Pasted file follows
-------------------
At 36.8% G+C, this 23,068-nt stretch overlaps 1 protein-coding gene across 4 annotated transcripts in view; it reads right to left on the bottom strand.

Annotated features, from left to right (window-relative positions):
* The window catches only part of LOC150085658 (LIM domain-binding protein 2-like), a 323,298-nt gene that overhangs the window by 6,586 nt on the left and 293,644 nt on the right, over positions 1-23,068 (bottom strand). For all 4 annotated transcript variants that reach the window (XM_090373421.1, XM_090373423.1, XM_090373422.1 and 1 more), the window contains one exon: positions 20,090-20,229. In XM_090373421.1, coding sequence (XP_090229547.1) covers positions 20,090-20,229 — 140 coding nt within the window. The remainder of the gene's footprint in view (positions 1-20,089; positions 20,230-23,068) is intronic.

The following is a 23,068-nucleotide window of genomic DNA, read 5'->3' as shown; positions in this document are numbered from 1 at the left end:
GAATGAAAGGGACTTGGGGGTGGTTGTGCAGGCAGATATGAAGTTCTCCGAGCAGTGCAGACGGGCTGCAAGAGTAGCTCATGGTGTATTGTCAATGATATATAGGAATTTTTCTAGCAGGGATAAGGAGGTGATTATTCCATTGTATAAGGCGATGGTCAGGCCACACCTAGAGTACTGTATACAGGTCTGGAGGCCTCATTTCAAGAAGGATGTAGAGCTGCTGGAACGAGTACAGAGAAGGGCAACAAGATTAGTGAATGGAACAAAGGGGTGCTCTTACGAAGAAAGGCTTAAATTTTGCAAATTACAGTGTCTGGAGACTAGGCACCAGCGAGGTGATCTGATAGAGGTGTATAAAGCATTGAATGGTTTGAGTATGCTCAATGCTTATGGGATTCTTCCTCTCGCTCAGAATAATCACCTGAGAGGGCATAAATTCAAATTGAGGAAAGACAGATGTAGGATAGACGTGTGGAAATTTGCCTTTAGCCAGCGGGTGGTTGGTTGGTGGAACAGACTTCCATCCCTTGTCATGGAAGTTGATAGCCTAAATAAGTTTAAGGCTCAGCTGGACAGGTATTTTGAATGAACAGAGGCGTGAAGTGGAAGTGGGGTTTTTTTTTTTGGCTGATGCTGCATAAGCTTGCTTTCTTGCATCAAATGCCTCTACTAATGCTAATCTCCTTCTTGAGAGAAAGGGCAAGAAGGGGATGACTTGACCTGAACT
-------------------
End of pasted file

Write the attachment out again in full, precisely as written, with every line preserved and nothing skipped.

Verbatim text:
At 36.8% G+C, this 23,068-nt stretch overlaps 1 protein-coding gene across 4 annotated transcripts in view; it reads right to left on the bottom strand.

Annotated features, from left to right (window-relative positions):
* The window catches only part of LOC150085658 (LIM domain-binding protein 2-like), a 323,298-nt gene that overhangs the window by 6,586 nt on the left and 293,644 nt on the right, over positions 1-23,068 (bottom strand). For all 4 annotated transcript variants that reach the window (XM_090373421.1, XM_090373423.1, XM_090373422.1 and 1 more), the window contains one exon: positions 20,090-20,229. In XM_090373421.1, coding sequence (XP_090229547.1) covers positions 20,090-20,229 — 140 coding nt within the window. The remainder of the gene's footprint in view (positions 1-20,089; positions 20,230-23,068) is intronic.

The following is a 23,068-nucleotide window of genomic DNA, read 5'->3' as shown; positions in this document are numbered from 1 at the left end:
GAATGAAAGGGACTTGGGGGTGGTTGTGCAGGCAGATATGAAGTTCTCCGAGCAGTGCAGACGGGCTGCAAGAGTAGCTCATGGTGTATTGTCAATGATATATAGGAATTTTTCTAGCAGGGATAAGGAGGTGATTATTCCATTGTATAAGGCGATGGTCAGGCCACACCTAGAGTACTGTATACAGGTCTGGAGGCCTCATTTCAAGAAGGATGTAGAGCTGCTGGAACGAGTACAGAGAAGGGCAACAAGATTAGTGAATGGAACAAAGGGGTGCTCTTACGAAGAAAGGCTTAAATTTTGCAAATTACAGTGTCTGGAGACTAGGCACCAGCGAGGTGATCTGATAGAGGTGTATAAAGCATTGAATGGTTTGAGTATGCTCAATGCTTATGGGATTCTTCCTCTCGCTCAGAATAATCACCTGAGAGGGCATAAATTCAAATTGAGGAAAGACAGATGTAGGATAGACGTGTGGAAATTTGCCTTTAGCCAGCGGGTGGTTGGTTGGTGGAACAGACTTCCATCCCTTGTCATGGAAGTTGATAGCCTAAATAAGTTTAAGGCTCAGCTGGACAGGTATTTTGAATGAACAGAGGCGTGAAGTGGAAGTGGGGTTTTTTTTTTTGGCTGATGCTGCATAAGCTTGCTTTCTTGCATCAAATGCCTCTACTAATGCTAATCTCCTTCTTGAGAGAAAGGGCAAGAAGGGGATGACTTGACCTGAACT